Accelerated implementation of federal student loan repayment drives deeper wedge

(The Center Square) – Federal student loan forgiveness, hotly debated and previously litigated by political parties, will begin for some in February rather than July, a date moved up by the Biden administration and announced through the U.S. Department of Education.

The move comes a few days shy of the third anniversary of President Joe Biden’s inauguration speech calling for unity in the nation, and 10 months before Election Day. Republicans’ reaction was clear in the response of Rep. Virginia Foxx, R-N.C., the chairwoman of the House Committee on Education and Workforce.

“President Biden is downright desperate to buy votes before the election – so much so that he greenlights the Department of Education to dump even more kerosene on an already raging student debt fire,” Foxx said in a statement Friday. “It would surprise no one if the department relied on infants playing with abacuses to balance it books – it is a complete and utter disaster.”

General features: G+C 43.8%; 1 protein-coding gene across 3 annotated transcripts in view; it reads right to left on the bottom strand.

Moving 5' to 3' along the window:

Friday’s announcement eventually will impact 6.9 million borrowers enrolled in the Saving on a Valuable Education Plan, including more than a half-million in each of California (597,300) and Texas (591,700), and more than a quarter-million in Florida (475,800), New York (374,300), Ohio (299,600), Pennsylvania (289,800) and Georgia (286,000). SAVE, for borrowers taking out $12,000 or less for college and who have made at least 10 years of repayments, replaced the Revised Pay As You Earn plan and netted more twice the registrations.

Exactly how many will get cancellation next month was not announced by the Education Department. The plan is not like the president’s first, a wide sweep of student debt cancellation eventually stopped by the U.S. Supreme Court.

“Already, my administration has canceled student debt for 3.6 million Americans through various actions – delivering lifechanging relief to students and families, and we created the most affordable student loan repayment plan ever: the SAVE plan,” Biden said in a statement. “It’s part of our ongoing efforts to act as quickly as possible to give more borrowers breathing room so they can get out from under the burden of student loan debt, move on with their lives and pursue their dreams.”

Education Secretary Miguel Cardona said the plan is designed “to put community college students and other low-balance borrowers on a faster track to debt forgiveness than ever before.” Republicans say it is Biden’s way around failing to get congressional support to make community college free.

In response to Biden’s initial student loan forgiveness plan, the president asked the Education Department to try again under different legal authority. Published reports in October said the new plan would target specific groups, such as those with high interest.

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